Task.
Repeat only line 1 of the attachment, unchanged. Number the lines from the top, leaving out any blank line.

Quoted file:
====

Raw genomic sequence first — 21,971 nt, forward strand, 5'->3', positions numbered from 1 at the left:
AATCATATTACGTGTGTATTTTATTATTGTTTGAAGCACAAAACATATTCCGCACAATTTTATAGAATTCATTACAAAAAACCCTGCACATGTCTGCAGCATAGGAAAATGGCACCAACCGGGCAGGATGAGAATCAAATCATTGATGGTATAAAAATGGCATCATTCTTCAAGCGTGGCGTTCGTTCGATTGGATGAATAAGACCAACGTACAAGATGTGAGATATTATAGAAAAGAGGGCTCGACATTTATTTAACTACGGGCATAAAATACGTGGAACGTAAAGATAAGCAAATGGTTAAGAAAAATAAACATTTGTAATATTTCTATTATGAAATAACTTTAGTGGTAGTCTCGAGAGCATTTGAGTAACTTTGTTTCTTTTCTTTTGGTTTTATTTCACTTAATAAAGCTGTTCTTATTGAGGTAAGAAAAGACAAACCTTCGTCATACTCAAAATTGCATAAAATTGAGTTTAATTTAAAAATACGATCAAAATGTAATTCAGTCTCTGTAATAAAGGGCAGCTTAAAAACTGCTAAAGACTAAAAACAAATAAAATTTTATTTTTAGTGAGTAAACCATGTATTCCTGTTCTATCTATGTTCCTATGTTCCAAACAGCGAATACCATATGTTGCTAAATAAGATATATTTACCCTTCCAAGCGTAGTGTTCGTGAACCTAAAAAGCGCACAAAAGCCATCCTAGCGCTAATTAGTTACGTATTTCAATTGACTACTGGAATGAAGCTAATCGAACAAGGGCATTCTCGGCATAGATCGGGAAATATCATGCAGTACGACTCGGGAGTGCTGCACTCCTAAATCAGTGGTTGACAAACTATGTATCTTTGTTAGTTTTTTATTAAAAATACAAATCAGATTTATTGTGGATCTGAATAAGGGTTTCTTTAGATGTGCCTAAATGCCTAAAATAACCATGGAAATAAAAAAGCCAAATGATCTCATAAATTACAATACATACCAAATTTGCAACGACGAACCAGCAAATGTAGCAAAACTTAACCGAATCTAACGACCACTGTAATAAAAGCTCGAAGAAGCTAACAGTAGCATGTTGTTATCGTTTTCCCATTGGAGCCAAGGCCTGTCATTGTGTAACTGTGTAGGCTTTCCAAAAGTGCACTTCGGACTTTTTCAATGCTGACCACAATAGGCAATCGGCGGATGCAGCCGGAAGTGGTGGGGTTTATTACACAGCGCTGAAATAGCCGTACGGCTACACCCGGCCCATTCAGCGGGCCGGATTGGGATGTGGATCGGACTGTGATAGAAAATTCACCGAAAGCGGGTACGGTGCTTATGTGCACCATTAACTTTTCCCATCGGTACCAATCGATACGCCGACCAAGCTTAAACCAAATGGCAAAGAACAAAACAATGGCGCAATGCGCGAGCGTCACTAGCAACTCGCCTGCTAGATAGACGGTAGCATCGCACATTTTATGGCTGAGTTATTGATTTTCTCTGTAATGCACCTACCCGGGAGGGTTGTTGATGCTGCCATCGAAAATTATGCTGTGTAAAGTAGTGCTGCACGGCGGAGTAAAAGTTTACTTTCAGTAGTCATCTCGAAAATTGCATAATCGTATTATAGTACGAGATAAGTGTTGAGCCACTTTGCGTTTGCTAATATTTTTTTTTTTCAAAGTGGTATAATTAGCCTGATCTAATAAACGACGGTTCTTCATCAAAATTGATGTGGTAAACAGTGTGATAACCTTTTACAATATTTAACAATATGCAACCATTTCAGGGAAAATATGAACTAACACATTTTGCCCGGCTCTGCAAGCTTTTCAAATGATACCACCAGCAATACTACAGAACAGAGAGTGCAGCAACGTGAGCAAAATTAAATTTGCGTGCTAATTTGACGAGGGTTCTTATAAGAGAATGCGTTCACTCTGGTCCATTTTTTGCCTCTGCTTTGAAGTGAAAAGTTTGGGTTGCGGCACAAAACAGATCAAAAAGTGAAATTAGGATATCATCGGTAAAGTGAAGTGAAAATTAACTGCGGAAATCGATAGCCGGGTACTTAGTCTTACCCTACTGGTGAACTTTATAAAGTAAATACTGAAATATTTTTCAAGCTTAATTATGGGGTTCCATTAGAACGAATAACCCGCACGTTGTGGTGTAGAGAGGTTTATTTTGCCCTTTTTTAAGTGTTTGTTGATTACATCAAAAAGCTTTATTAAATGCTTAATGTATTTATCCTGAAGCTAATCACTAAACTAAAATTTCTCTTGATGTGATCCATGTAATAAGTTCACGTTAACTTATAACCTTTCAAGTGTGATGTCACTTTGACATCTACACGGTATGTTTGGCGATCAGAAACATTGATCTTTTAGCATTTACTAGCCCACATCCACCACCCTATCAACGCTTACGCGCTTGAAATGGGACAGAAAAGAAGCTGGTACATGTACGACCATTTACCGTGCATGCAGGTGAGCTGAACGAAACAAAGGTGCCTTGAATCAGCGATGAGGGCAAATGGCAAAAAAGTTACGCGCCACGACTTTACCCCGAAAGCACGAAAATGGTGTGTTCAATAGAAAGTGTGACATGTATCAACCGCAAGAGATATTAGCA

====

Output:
Raw genomic sequence first — 21,971 nt, forward strand, 5'->3', positions numbered from 1 at the left: